Wakefield Arts Partnership members remember Chris de Saram

 

Dean Freeman, Festival Director, Long Division

“As a music promoter, I learnt a lot about the world of Jazz through Chris. Much of that world was so different to my Indie / DIY roots, yet we also shared similar challenges and goals. I was always impressed that Chris didn’t want to rest on his laurels and was always looking for a new way to engage people with Jazz. Back when I was at Unity Works, we introduced a Jazz programme, but were both keen it wasn’t hidden up in the halls, but down in the cafe where we could ‘inflict’ it on the Westgate passerby. It was also a great way to support young performers. We got no support from the management, and the bar staff were utterly bemused, but we both found delight in it. We always wanted to do the same with Long Division Festival and I’m so glad in 2018 we did. Chris had a batch of bands he admired but was never sure if the regular Wakefield Jazz audiences would engage, so we found a slot for Shatner’s Bassoon at The Hop. They divided opinion completely – which is great – and I heard some remark it was the best performance they’d ever seen. I was shocked to hear of his passing, perhaps most because I’ve only ever seen him passionate, engaged and fully ‘alive’ in all he’s done. I couldn’t imagine him not being there. He deserves huge recognition for his work with Wakefield Jazz, in particular his outward looking approach and keenness to connect outside the city, and outside the genre – it is a large legacy to have left behind. ”

 

Judi Alston, CEO, One to One Development Trust 

“It’s hard to believe that Chris is no longer with us, his passion for Wakefield Jazz and for the arts in general was very apparent and consistent over the many years we knew each other. I will remember Chris as always being extremely helpful and open to ideas, like when we were looking for musicians to support or perform as part of a film project with Friends of CHAT Parks on the Wakefield Castle film, Chris linked us up with musicians and offered his full support of the project. Chris was like that, open, helpful and a doer, he was also very committed to supporting young musicians and emerging talent. I was very pleased when Chris joined Wakefield Arts Partnership and he offered his insight and expertise on many an occasion including organising the music for one of the first WAP events. We had discussed working together on an archive project about Wakefield Jazz, I hope one day we can realise this in his legacy. Chris was a significant and well-respected person in the cultural scene of the Wakefield District and he will be much missed. Our condolences are with Chris’s family and close friends.”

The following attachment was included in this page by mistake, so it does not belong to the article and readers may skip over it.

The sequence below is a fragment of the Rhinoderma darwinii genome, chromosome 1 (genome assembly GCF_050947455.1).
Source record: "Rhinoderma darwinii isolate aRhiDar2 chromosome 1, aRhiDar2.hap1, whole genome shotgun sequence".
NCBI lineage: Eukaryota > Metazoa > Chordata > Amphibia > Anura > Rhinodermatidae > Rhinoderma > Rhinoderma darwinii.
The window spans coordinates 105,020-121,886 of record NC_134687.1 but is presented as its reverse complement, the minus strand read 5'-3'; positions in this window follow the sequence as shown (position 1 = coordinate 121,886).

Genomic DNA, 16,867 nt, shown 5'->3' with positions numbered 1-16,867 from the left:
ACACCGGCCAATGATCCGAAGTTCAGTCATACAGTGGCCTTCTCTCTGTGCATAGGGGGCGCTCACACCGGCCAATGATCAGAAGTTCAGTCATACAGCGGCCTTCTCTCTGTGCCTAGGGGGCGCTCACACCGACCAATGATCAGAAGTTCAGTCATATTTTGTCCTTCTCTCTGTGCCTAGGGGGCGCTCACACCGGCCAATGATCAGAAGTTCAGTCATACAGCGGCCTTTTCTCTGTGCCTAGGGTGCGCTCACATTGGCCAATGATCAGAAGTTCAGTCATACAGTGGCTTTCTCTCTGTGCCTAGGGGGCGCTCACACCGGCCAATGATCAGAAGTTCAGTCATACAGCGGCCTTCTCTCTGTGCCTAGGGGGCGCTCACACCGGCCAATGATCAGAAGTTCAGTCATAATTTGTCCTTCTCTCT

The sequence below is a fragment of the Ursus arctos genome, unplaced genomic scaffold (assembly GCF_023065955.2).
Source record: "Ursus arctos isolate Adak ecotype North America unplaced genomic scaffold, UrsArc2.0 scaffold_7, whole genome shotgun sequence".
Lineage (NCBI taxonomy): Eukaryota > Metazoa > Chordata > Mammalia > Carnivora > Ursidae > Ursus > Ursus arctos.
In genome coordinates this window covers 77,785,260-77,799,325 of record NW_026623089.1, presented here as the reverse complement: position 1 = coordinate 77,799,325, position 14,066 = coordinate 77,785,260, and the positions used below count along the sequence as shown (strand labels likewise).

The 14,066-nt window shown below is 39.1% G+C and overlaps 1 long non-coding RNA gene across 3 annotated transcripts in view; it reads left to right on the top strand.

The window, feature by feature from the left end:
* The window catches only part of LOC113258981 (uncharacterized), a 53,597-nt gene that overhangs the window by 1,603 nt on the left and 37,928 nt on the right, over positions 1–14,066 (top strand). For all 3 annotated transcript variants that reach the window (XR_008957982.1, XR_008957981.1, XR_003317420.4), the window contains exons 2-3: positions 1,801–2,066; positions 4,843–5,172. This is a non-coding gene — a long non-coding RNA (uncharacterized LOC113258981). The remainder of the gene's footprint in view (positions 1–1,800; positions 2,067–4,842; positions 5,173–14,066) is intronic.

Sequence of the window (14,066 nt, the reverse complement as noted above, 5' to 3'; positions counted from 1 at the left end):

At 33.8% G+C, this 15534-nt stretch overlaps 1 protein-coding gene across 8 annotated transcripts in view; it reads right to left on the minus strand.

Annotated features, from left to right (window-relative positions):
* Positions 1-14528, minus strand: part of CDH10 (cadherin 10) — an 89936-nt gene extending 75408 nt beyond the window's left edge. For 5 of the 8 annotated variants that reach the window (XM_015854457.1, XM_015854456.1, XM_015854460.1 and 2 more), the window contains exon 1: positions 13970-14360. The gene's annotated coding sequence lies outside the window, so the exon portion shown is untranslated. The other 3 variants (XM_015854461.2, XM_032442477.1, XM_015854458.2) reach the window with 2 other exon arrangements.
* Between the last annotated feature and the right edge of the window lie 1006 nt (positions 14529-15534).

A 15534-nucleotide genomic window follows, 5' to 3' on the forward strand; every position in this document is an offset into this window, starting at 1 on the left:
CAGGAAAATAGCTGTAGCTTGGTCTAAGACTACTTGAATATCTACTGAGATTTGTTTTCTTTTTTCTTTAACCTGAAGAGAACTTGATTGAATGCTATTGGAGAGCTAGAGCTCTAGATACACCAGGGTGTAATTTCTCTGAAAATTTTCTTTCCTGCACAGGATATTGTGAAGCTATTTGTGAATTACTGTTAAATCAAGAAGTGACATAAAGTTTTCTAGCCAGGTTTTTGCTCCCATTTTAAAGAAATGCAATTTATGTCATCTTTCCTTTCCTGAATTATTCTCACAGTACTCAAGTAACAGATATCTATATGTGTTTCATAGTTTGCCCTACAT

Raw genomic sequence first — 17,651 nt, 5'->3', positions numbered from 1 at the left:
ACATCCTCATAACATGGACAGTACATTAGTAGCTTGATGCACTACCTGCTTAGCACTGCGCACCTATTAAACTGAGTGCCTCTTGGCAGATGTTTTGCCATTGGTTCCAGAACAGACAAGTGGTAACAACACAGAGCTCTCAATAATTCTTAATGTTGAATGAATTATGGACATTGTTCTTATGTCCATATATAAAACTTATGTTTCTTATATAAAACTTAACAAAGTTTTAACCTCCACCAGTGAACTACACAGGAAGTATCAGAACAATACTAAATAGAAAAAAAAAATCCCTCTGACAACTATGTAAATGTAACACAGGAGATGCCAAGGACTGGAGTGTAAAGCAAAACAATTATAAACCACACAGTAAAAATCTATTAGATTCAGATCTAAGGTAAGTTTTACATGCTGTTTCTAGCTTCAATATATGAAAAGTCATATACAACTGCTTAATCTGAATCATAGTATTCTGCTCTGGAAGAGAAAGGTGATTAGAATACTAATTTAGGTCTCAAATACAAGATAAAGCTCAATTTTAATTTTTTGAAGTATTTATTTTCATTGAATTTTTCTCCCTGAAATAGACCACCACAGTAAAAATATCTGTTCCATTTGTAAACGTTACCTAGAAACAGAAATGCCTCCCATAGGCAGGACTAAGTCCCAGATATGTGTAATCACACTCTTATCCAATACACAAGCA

Fran Smith, Principal Consultant, Beam

“Chris clearly had a knowledge and expertise about Jazz which was reflected in the consistently high quality programme he presented over many years at Wakefield Jazz Club – but he was also unwaveringly outward looking towards other artforms and generous with his expertise. His energy and enthusiasm to embrace opportunities for new collaborations and experimentation between jazz and other artforms was inspiring. Chris was always keen to work with others to find new ways to share his love and passion for Jazz and to introduce the artform to new audiences. I was lucky enough to work with Chris when he proposed the idea of staging an event, ‘Sailing to Byzantium’, with renowned jazz singer Christine Tobin as part of Wakefield Lit Fest in 2014. The event which fused poetry and music, with the performance of a collection of songs based on the poetry of WB Yeats, was my first introduction to Wakefield Jazz Club and was a revelation both to me and the festival audience who attended – many who had not been to a jazz event before. As one of the founding members of Wakefield Arts Partnership and a close colleague and collaborator with many of us over the years he will be sorely missed.”